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Author Masri, S.; Sassone-Corsi, P.
Title The emerging link between cancer, metabolism, and circadian rhythms Type Journal Article
Year 2018 Publication Nature Medicine Abbreviated Journal Nat Med
Volume 24 Issue 12 Pages 1795-1803
Keywords Review; Human Health
Abstract The circadian clock is a complex cellular mechanism that, through the control of diverse metabolic and gene expression pathways, governs a large array of cyclic physiological processes. Epidemiological and clinical data reveal a connection between the disruption of circadian rhythms and cancer that is supported by recent preclinical data. In addition, results from animal models and molecular studies underscore emerging links between cancer metabolism and the circadian clock. This has implications for therapeutic approaches, and we discuss the possible design of chronopharmacological strategies.
Address Department of Biological Chemistry, Center for Epigenetics and Metabolism, INSERM U1233, University of California Irvine, Irvine, CA, USA. psc@uci.edu
Corporate Author Thesis
Publisher Place of Publication Editor
Language English Summary Language Original Title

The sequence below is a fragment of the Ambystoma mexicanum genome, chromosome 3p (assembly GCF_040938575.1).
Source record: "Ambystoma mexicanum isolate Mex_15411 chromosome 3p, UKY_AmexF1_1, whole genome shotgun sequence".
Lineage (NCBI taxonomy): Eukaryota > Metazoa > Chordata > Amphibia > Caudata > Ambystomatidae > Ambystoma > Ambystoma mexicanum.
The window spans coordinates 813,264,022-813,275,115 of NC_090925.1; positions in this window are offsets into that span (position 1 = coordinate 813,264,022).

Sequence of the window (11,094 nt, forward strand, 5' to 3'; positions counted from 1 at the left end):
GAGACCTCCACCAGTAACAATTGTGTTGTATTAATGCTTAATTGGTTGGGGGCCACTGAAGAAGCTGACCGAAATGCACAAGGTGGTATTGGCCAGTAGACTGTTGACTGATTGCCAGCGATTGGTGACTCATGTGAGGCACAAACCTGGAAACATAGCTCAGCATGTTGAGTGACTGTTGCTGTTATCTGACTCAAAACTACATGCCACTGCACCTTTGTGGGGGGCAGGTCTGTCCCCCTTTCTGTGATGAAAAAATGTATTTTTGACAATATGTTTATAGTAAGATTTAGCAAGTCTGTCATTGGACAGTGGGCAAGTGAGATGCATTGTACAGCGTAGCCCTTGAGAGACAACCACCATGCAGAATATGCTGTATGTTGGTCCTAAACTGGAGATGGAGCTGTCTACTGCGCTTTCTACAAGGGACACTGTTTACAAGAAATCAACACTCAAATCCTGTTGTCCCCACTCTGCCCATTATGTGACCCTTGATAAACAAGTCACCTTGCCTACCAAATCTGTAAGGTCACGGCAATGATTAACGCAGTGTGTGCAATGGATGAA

Series Editor Series Title Abbreviated Series Title
Series Volume Series Issue Edition
ISSN 1078-8956 ISBN Medium
Area Expedition Conference
Notes (down) PMID:30523327 Approved no
Call Number GFZ @ kyba @ Serial 2135
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Author Owens, A.C.S.; Lewis, S.M.
Title The impact of artificial light at night on nocturnal insects: A review and synthesis Type Journal Article
Year 2018 Publication Ecology and Evolution Abbreviated Journal Ecol Evol
Volume 8 Issue 22 Pages 11337-11358
Keywords Review; Animals
Abstract In recent decades, advances in lighting technology have precipitated exponential increases in night sky brightness worldwide, raising concerns in the scientific community about the impact of artificial light at night (ALAN) on crepuscular and nocturnal biodiversity. Long-term records show that insect abundance has declined significantly over this time, with worrying implications for terrestrial ecosystems. The majority of investigations into the vulnerability of nocturnal insects to artificial light have focused on the flight-to-light behavior exhibited by select insect families. However, ALAN can affect insects in other ways as well. This review proposes five categories of ALAN impact on nocturnal insects, highlighting past research and identifying key knowledge gaps. We conclude with a summary of relevant literature on bioluminescent fireflies, which emphasizes the unique vulnerability of terrestrial light-based communication systems to artificial illumination. Comprehensive understanding of the ecological impacts of ALAN on diverse nocturnal insect taxa will enable researchers to seek out methods whereby fireflies, moths, and other essential members of the nocturnal ecosystem can coexist with humans on an increasingly urbanized planet.
Address Department of Biology Tufts University Medford Massachusetts
Corporate Author Thesis
Publisher Place of Publication Editor
Language English Summary Language Original Title
Series Editor Series Title Abbreviated Series Title